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Monday, September 05, 2011

Artist Vann Nath, Khmer Rouge Survivor, Dies at 66

Paintings by human rights icon and artists Vann Nath depicting how torture devices were used hang on the walls of Tuol Sleng Prison in Phnom Penh, Cambodia, June 2011.

Family members say Cambodia's Vann Nath, one of only seven survivors of a vast and notorious Khmer Rouge torture center, died Monday at age 66.

The human rights icon and artist was hospitalized late last month after suffering heart problems and has been in a coma for days. His son-in-law told the French news agency Agence France Presse his death was "a big loss for the history of Cambodia."

Vann Nath was one of only a handful of people to emerge alive from the infamous Tuol Sleng prison, where more than 12,000 people died in the 1970s under Khmer Rouge rule. In later life he became a leading advocate for victims of Khmer Rouge atrocities.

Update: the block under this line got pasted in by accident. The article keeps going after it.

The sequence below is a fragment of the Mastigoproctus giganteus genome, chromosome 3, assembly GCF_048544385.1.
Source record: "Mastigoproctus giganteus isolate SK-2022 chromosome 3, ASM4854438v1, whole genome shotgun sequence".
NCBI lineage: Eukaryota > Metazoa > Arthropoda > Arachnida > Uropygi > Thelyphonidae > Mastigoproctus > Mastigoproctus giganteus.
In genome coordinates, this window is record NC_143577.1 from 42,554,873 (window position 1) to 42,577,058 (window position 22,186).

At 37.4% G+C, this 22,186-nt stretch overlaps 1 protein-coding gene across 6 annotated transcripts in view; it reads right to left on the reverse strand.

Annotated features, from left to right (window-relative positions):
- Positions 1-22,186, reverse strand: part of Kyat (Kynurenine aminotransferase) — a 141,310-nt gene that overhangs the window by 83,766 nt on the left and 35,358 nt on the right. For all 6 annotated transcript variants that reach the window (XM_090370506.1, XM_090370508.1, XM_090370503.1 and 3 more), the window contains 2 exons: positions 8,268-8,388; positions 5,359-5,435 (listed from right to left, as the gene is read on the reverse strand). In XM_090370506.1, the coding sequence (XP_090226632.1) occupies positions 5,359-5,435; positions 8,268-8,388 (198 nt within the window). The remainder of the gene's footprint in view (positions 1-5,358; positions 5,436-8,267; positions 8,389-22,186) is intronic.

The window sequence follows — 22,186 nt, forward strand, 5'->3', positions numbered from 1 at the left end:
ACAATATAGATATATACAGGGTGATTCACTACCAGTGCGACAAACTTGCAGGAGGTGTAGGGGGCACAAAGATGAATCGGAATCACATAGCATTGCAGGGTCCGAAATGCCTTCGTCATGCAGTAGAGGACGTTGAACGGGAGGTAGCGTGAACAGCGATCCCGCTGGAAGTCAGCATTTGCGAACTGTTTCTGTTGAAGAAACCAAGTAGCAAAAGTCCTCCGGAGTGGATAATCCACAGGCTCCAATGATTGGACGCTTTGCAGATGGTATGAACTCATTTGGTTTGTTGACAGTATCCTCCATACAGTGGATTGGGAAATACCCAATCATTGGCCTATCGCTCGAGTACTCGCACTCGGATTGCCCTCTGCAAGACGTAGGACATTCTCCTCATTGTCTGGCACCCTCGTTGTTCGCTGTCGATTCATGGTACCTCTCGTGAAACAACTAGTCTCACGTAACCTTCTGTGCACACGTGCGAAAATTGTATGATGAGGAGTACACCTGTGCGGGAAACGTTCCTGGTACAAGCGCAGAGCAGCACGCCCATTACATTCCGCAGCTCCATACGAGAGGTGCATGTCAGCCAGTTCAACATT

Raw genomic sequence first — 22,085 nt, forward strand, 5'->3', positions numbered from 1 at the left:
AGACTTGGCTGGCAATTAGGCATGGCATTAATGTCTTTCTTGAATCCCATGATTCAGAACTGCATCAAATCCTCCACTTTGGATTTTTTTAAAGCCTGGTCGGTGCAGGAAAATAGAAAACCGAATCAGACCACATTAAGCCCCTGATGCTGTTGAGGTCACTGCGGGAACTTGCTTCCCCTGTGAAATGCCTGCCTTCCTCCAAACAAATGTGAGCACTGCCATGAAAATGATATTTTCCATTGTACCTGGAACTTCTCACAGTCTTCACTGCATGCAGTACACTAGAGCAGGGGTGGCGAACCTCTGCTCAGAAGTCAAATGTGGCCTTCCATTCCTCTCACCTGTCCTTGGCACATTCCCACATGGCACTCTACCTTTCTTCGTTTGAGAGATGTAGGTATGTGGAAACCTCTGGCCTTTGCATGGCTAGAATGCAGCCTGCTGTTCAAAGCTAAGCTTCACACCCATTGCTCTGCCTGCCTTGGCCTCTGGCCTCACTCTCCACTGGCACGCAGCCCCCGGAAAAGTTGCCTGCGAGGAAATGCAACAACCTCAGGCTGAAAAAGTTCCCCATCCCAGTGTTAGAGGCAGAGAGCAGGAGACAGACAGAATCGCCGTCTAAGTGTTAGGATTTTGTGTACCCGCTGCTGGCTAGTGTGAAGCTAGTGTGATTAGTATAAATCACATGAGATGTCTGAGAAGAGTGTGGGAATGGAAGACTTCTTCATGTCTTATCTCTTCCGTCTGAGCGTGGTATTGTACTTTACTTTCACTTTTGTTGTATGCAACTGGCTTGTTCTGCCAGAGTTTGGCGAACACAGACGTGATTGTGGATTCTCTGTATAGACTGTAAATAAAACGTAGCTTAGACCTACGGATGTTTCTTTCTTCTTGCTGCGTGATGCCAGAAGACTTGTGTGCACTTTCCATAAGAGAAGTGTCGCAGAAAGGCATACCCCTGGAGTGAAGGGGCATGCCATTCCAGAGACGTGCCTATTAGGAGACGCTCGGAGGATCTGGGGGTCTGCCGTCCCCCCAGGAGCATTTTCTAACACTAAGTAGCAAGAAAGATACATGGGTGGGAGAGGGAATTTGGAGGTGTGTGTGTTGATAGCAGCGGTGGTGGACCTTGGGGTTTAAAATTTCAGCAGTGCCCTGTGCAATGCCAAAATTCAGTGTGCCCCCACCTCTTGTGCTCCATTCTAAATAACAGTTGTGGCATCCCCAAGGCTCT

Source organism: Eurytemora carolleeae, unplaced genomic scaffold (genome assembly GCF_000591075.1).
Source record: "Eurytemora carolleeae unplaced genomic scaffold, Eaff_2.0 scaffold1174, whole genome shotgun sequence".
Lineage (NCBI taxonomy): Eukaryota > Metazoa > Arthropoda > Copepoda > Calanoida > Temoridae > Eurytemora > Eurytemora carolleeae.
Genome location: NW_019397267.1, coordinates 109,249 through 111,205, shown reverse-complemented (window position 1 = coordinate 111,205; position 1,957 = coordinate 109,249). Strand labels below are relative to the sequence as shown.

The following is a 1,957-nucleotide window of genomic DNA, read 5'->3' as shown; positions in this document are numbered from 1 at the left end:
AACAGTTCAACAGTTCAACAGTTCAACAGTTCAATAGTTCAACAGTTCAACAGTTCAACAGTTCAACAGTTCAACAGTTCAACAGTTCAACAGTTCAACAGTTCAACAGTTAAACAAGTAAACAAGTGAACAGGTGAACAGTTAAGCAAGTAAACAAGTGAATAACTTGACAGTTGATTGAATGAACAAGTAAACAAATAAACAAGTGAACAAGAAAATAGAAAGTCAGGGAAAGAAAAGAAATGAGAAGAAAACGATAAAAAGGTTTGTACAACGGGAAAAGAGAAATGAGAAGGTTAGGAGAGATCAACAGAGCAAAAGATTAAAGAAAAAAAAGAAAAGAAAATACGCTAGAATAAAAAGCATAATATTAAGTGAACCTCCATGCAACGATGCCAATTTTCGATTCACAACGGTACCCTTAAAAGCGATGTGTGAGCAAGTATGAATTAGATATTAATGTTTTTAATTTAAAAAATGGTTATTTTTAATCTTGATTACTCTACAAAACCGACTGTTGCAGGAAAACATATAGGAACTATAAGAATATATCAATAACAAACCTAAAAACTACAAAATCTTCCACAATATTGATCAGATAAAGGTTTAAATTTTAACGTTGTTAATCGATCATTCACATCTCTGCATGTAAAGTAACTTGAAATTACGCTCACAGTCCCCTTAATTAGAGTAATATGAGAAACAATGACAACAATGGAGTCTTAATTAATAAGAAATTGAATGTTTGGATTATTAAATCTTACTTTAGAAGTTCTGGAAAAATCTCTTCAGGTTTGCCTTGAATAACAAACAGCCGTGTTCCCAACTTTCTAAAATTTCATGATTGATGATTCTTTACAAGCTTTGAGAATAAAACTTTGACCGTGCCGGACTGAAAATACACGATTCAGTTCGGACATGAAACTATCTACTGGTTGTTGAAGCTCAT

His 1998 memoir - A Cambodian Prison Portrait: One Year in the Khmer Rouge's S-21 Prison - is the only written account by a survivor of the prison.

News of Vann Nath's death comes as an international tribunal prepares to begin the long-awaited trial of the four most-senior surviving Khmer Rouge leaders - all charged with atrocities during the group's 1975-1979 rule. The defendants, including the nominal Khmer Rouge head of state, 79-year-old Khieu Samphan, face charges of religious persecution, torture and genocide in the deaths of as many as 2 million people.

The tribunal also is deliberating an appeal by convicted war criminal Duch, the one-time chief of Tuol Sleng prison. Duch was convicted of war crimes and imprisoned earlier this year for 30 years - a sentence later reduced to 19 years because of time served in detention.

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